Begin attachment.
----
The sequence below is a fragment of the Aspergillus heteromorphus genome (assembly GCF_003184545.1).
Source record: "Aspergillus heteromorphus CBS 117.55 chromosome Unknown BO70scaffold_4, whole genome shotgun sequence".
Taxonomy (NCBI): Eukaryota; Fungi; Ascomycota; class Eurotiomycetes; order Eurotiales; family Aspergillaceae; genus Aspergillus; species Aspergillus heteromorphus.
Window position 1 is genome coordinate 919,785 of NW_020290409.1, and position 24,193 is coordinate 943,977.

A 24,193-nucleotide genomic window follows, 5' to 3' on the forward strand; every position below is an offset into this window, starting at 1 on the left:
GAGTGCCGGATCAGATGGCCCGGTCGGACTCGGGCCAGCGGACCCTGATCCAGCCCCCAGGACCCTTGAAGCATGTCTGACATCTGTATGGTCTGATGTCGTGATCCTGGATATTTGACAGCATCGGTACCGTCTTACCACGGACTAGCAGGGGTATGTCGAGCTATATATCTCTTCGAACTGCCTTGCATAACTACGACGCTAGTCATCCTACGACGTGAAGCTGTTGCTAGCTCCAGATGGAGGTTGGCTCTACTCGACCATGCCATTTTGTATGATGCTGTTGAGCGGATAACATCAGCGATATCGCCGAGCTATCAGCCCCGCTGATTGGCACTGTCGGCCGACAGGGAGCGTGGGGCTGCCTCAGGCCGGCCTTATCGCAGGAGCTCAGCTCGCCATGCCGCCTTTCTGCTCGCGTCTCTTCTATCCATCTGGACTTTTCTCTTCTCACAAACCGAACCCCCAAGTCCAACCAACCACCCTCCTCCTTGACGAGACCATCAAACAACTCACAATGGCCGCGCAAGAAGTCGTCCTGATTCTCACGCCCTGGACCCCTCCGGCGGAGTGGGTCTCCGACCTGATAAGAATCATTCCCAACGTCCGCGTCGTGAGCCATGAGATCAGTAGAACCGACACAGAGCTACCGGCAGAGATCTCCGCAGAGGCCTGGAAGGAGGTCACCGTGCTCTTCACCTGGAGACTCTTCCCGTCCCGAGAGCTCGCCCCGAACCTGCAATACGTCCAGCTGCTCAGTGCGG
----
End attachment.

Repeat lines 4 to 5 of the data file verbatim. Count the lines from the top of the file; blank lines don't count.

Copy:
Window position 1 is genome coordinate 919,785 of NW_020290409.1, and position 24,193 is coordinate 943,977.

A 24,193-nucleotide genomic window follows, 5' to 3' on the forward strand; every position below is an offset into this window, starting at 1 on the left: